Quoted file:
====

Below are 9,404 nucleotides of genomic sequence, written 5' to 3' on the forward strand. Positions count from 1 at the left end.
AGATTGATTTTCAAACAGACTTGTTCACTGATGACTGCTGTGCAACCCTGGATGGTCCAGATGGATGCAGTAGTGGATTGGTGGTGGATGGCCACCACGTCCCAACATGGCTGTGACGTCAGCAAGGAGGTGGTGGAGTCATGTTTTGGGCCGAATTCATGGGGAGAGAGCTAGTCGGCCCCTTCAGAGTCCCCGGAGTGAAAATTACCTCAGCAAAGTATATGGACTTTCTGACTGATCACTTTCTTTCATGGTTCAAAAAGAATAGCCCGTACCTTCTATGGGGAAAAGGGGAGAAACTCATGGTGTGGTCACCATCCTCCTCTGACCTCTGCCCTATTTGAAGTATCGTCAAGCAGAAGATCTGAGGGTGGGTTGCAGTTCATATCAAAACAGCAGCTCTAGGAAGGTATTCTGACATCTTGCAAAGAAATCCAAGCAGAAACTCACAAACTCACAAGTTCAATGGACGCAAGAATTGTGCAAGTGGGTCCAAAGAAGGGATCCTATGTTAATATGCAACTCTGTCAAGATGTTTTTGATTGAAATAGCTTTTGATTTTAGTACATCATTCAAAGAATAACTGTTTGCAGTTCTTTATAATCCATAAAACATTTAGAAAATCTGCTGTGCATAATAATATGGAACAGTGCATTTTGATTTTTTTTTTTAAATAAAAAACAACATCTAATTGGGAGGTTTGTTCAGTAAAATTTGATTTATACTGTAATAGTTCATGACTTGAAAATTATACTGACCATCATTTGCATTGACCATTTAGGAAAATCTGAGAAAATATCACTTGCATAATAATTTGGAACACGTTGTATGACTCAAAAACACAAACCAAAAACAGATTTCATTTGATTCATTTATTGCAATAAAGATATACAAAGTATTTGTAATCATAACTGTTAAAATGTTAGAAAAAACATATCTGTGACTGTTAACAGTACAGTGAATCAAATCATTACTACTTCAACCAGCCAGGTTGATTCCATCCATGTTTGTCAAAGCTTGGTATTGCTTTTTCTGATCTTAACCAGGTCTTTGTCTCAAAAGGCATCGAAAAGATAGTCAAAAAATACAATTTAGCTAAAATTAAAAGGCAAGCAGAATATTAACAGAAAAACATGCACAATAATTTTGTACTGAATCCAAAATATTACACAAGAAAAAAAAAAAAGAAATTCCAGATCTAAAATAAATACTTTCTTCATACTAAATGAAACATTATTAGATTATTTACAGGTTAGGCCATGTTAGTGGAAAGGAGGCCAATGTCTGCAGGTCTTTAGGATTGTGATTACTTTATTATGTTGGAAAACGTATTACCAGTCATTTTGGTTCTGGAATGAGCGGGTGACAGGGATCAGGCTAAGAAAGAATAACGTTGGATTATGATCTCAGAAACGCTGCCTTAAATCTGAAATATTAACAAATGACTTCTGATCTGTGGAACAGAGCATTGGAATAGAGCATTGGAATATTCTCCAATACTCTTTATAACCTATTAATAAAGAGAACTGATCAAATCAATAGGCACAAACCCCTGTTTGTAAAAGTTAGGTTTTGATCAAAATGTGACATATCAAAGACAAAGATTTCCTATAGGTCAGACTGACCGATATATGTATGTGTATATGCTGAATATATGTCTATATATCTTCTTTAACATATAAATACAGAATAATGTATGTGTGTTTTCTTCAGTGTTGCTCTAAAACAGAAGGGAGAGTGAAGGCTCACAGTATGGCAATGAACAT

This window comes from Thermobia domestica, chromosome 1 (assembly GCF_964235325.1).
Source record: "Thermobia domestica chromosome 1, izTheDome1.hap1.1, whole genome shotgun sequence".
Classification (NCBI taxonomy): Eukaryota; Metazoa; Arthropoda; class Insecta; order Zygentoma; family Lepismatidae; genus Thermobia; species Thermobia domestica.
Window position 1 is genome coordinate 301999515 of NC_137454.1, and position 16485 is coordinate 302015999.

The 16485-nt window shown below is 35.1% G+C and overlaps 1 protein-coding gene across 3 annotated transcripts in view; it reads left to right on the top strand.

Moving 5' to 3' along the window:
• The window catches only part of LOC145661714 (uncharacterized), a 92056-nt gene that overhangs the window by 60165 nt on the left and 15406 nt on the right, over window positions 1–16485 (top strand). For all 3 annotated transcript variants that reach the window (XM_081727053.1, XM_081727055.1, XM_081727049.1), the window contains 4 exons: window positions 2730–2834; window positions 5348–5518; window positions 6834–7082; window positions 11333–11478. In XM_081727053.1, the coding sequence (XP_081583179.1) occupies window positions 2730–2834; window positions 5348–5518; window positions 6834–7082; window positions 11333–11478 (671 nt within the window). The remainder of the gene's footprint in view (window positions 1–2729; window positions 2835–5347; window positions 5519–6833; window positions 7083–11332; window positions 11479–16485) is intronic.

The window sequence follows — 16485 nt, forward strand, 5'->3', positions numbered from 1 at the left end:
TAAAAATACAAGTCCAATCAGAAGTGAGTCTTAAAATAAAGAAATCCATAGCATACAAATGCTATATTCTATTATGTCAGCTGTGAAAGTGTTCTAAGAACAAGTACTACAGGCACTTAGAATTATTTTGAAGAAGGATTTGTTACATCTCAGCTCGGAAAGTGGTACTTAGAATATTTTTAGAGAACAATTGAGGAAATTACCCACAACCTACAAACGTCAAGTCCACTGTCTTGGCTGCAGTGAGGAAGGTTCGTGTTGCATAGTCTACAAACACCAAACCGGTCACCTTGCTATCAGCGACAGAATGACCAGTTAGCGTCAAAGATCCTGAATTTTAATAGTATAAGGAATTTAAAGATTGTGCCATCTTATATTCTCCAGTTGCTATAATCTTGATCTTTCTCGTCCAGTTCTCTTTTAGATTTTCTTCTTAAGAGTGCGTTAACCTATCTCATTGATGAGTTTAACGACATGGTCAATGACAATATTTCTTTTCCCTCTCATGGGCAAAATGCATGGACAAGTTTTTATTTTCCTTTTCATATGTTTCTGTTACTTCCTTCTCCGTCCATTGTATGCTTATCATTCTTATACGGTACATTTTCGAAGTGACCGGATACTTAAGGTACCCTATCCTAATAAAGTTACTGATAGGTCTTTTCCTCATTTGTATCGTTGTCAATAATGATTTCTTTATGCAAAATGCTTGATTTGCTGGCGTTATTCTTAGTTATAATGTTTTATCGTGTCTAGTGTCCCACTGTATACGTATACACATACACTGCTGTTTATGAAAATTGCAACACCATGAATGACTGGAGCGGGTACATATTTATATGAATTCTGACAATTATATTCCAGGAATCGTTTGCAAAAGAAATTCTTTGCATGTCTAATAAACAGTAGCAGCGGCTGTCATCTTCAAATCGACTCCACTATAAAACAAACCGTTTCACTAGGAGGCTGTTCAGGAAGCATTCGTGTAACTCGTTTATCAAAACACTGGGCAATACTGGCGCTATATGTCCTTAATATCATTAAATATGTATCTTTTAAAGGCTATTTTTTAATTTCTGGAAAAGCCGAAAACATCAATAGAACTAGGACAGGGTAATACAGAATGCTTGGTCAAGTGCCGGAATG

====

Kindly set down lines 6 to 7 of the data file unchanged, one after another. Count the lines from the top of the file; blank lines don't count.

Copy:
Window position 1 is genome coordinate 301999515 of NC_137454.1, and position 16485 is coordinate 302015999.

The 16485-nt window shown below is 35.1% G+C and overlaps 1 protein-coding gene across 3 annotated transcripts in view; it reads left to right on the top strand.